PlumHound’s interface with Neo4j also means that you can quickly and easily execute cypher queries and output directly to the console. In the below example, we query for users that never require a password change.
./PlumHound.py -q "MATCH (n:User) WHERE n.pwdneverexpires RETURN n.name as Name,n.displayname as DisplayName,n.enabled as Enabled, n.title as Title, n.pwdneverexpires as PWDNeverExpires, n.passwordnotreqd as PWDNotReqd, n.admincount as AdminCount"
PlumHound also includes other task-lists that are more specific to looking for specific data. For example, we’ve bundled Kerberoasting specific reports into its own task-list. We’ve produced a task-list to generate CSV reports instead of HTML. We also have a task-list that will hunt for interesting things, such as passwords in description, or comment attributes of Active Directory objects.
Analyze Path (BlueHound Module)
The Analyze path function allows us to identify what relationship to break to stop a control path vulnerability. The command syntax is simple: use flag -ap and specify either user, group, computer, ou, or GPO as a start to the path analysis.
./PlumHound.py -ap user
In the below screenshot, user [email protected] has a path to OU “AdminAccounts”. The output below details the path.
For those more familiar with BloodHound’s GUI, this is the same representation as below, but indicating the specific relationships to break.
The AnalyzePath query will effectively produce a kill-chain for every vulnerable path by user, group, computer, OU, or group.
Busiest Path (BlueHound Module)
The Busiest Path finds the shortest (or all) paths that give the most users a path to Domain Admin and gives us number of affected users. The most “busiest path” is listed first. This informs a team tasked with remediating path vulnerabilities information about which paths to start remediating first to most effectively use their time and effort.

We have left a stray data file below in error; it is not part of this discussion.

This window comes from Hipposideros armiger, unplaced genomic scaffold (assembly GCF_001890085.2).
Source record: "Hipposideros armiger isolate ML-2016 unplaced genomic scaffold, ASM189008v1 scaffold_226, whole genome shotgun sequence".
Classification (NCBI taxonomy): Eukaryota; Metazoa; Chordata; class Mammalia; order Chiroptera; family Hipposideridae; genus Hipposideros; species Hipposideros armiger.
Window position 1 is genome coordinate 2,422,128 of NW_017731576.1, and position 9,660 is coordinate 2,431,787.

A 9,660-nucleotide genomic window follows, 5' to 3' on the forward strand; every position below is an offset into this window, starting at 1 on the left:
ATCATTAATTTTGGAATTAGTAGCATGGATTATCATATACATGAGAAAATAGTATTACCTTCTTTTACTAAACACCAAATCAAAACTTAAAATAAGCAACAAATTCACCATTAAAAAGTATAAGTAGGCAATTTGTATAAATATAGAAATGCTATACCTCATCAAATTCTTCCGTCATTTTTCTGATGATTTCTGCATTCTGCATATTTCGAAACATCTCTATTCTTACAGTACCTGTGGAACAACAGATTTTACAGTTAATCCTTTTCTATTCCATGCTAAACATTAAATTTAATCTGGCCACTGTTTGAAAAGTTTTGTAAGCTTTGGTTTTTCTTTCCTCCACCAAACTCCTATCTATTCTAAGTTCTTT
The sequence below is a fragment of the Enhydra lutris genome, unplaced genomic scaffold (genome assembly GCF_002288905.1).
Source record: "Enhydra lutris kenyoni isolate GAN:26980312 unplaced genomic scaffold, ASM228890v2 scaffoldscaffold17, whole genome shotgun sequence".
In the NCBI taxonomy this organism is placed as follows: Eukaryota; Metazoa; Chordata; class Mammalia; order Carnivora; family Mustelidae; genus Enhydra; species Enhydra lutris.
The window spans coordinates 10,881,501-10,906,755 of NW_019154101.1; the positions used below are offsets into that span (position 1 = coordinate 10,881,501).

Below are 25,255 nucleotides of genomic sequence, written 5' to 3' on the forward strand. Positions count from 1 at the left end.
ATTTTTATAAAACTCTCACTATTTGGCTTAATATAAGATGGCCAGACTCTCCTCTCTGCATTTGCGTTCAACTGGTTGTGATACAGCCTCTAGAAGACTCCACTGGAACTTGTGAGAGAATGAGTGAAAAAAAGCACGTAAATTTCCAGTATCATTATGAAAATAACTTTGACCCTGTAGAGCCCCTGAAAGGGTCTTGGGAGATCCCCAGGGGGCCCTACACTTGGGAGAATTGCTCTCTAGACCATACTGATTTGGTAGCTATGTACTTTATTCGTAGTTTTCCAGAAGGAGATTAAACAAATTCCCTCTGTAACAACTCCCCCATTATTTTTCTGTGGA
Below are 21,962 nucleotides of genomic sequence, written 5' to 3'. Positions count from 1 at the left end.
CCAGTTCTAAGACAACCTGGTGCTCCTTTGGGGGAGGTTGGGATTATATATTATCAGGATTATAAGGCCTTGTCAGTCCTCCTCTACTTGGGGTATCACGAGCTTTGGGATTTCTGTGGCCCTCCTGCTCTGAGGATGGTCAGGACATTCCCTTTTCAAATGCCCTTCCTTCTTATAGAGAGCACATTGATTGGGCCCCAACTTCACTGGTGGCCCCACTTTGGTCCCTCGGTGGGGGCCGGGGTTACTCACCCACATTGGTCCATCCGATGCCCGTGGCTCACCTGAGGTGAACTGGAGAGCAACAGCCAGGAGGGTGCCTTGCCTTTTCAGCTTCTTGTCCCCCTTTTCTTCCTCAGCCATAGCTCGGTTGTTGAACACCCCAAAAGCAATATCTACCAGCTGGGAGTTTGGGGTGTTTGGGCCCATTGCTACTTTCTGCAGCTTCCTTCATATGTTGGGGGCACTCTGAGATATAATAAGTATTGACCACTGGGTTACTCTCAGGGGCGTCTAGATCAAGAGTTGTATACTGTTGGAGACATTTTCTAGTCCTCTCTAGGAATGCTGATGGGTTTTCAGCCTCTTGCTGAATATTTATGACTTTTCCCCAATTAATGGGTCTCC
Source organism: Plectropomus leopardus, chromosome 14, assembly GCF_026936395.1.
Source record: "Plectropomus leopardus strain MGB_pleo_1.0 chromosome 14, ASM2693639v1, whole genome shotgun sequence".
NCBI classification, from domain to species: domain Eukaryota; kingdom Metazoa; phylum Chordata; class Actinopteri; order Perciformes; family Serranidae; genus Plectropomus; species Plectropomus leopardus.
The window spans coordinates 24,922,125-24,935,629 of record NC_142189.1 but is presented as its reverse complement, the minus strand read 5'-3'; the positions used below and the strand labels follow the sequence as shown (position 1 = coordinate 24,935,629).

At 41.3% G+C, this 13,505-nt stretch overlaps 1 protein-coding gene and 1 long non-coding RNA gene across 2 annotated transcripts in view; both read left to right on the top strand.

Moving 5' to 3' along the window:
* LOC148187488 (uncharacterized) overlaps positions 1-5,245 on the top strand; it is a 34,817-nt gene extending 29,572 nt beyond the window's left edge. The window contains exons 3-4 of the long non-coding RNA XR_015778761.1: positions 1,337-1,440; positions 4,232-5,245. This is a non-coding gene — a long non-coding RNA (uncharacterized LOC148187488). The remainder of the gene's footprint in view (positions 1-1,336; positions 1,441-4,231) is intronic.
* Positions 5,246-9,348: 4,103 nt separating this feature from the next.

In the case below, we search for the top 5 most user-affected shortest paths to Domain Admin.
./PlumHound.py -bp short 5
The first path described below affects six users and is a path starting from group [email protected] to Domain Admins
We can see the path in BloodHoundAD by using the control-paths search:
Verbosity As a Feature?
This tool was made by someone who doesn’t write code for a living, or at least not full-time. As a clutch for not writing in a debug IDE, I’ve written in a function that causes the PlumHound tool to have a very configurable debug verbosity. This helps the process of testing cypher queries and writing task lists.
The verbosity argument for PlumHound is -v (number). The verbose number can be 0-1000, where “0” is quiet and 1000 produces a message on every crucial step of the PlumHound process, somewhere in between is just that. Too verbose? Reduce your -v setting. Not enough? Increase it. In addition to this, verbose logging is also configured to review prior logs generated by the tool.
Check out PlumHound for Yourself
We invite you to checkout the PlumHound report engine. We’ve built it open-source to help administrators and analysts make the most of BloodHoundAD’s control path analysis.
If you find a useful cypher query you want added, let us know, or make a pull request.
GitHub Link: PlumHound (github.com)
Documentation: PlumHound | Bloodhound for Blue and Purple Teams
Interested in knowing more about securing Active Directory and Enterprise environments? Check out our class presented by AntiSyphon Security, Defending the Enterprise.